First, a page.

The strength of the Swiss franc (CHF) has been the topic of countless “expert” analyses for over a year and it has received considerable coverage in the mainstream financial press. In fact, the last time the currency garnered this much interest was probably in 2011, when its celebrated “safe haven” status backfired, as investors fled to it in droves and pushed the price to levels that forced the Swiss National Bank (SNB) to intervene and peg it to the euro. Or perhaps it was when that cap was lifted in 2015, again making intentional headlines.
The renewed attention it has been attracting more recently, however, has nothing to do with truly “breaking news” of that nature. It has to do with its impressive performance, comparative to other currencies, and arguably with the fact that some investors and analysts have finally come to understand the value of looking at a longer time frame in their assessments, rather than merely focusing on short term fluctuations. Indeed, in this context, the CHF does stand out. The currency’s reputation for stability has been earned, proven and well established for decades. Price surges during economic crises and market meltdowns have clearly and repeatedly demonstrated as much and they continue to do so.
There are good reasons for that. Compared to other fiat currency issuers, Switzerland is definitely more economically stable, its credit rating has been dependably robust, it boasts a considerable current account surplus and it has generally exerted relative budgetary discipline. And it’s still a proponent of it, as in late August, the small alpine nation joined finance ministers of Germany, Luxembourg, Austria, and Liechtenstein in a joint statement appealing for a return to disciplined government spending and for an end to fiscal expansionism in Europe. There are also historical, geopolitical and even cultural reasons for the trust placed in the Swiss currency. For example, more sophisticated and seasoned investors understand the importance of the nation’s track record of neutrality and highly value its political stability, legal predictability and consistent respect for private property.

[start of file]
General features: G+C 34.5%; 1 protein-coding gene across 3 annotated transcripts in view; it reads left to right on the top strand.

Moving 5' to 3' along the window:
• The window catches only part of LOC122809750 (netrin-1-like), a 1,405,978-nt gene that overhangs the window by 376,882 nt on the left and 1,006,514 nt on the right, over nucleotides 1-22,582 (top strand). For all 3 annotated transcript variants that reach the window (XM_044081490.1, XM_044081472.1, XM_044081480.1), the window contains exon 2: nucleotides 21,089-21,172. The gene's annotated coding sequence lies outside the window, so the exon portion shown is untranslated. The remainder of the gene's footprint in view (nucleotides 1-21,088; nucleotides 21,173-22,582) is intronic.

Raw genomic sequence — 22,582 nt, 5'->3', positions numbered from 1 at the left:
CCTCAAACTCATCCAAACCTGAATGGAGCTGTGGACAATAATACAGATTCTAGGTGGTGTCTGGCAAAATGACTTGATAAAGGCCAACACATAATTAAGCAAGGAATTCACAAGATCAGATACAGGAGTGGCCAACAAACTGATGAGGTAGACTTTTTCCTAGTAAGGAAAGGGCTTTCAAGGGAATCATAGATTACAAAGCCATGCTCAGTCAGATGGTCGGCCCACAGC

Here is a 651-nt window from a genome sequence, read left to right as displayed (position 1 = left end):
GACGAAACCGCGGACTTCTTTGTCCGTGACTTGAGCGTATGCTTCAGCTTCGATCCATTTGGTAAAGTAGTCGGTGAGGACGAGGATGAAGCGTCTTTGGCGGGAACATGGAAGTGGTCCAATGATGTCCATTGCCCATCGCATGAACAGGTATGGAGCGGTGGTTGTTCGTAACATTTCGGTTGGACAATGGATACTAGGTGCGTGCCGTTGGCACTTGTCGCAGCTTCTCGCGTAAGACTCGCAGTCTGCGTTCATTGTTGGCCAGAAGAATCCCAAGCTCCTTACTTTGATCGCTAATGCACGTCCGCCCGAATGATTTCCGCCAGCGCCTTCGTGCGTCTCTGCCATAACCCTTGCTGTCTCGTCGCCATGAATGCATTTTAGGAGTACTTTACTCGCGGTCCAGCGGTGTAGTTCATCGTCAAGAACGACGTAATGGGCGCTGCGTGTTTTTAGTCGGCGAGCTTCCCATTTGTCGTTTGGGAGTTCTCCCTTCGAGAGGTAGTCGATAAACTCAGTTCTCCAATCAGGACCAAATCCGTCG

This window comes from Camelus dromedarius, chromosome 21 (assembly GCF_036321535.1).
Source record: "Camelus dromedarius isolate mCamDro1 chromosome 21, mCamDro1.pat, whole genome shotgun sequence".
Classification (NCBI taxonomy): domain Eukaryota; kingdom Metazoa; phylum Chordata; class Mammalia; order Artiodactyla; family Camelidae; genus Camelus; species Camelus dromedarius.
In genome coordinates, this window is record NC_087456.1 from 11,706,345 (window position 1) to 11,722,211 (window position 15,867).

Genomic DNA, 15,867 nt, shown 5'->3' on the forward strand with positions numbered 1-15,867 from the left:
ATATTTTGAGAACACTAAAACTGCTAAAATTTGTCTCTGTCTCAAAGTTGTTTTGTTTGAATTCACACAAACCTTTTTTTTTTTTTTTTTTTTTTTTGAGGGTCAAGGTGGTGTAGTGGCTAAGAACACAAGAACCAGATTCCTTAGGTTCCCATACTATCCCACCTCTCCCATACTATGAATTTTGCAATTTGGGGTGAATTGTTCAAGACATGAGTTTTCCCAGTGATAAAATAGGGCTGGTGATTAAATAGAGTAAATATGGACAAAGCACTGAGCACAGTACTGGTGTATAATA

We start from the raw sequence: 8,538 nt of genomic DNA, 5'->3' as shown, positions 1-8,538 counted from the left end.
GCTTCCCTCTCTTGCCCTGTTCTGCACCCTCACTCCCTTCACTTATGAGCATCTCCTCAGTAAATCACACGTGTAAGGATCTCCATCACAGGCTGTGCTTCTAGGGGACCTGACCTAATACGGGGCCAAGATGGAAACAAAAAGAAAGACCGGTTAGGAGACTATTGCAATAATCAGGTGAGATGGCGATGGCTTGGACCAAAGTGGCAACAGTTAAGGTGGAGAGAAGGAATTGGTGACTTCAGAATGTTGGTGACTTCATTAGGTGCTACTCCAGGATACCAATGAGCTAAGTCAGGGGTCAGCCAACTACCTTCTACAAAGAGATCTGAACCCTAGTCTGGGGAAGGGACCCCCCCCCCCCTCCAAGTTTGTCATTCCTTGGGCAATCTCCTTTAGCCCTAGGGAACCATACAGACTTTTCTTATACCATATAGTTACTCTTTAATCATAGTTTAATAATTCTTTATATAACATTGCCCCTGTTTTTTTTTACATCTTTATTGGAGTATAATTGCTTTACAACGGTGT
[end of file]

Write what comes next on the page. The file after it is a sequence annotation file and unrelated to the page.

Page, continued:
Especially in recent years, after all the trials and tribulations of the covid crisis and the resulting global inflation wave, of the Ukraine war and the energy crisis, and of the generalised geopolitical and economic uncertainty that reigned supreme during this period, the franc once again proved to be resilient. It is therefore hardly surprising that the CHF’s performance is attracting attention and that it is widely considered a true “hard currency”.
There is one serious flaw in this assessment though. The CHF is still fiat money and as such, it can never be described as a “hard currency”. Granted, it is better than its peers in speculative terms. In a real, intrinsic value context, nevertheless, it is worth no more than the Venezuelan Bolivar.
A recent article in cash.ch perfectly and succinctly illustrates this all-important distinction between relative price and actual value, albeit entirely unwittingly. The author dedicated nearly the entire piece to exalting the franc’s phenomenal performance against its fiat peers, comparing price data since 2007 and pointing at relevant charts and figures that clearly support his thesis, e.g. highlighting that Swiss inflation peaked at 3.3%, while it reached 9% in the US and over 10% in the Eurozone. It is only at the very last two sentences of the whole article where he fleetingly mentions, as a trivial side note, that “incidentally, the franc has been “beaten” by precious metals since autumn 2007. Palladium gained 150% against the Swiss currency, gold 82% and silver 21%.”
Of course, the glaring absurdity of this statement is lost on most investors; to them, it is merely an irrelevant observation. Precious metals owners, however, clearly see how this straightforward and indisputable fact invalidates the entire argument in favor of the franc’s “superiority”. If anything, it is simply the “best bad choice”, not unlike the one between pest and cholera.
In all fairness, for the mainstream investor, the CHF will obviously be a better option than the USD that is only propped up by its reserve status which is increasingly challenged and will likely soon be irrelevant and certainly better than the entirely artificial “Frankenstein-currency” that is the euro. However, at the end of the day, they all have a common denominator and it is their complete and utter lack of any real value.
The CHF may enjoy more trust, but this trust is derived not from the Swiss state or from the SNB, but from the country’s heritage, its history and ultimately, its people and their values. This is the real basis of the Swiss safe haven. And the only sound way of investing in it is the direct one, not by relying on a piece of paper issued by whomever happens to rule the country at the moment, but by trusting what this country is actually built on, with the only real “hard currency” there is: “real money” made of gold and silver without any sort of counterparty-risk.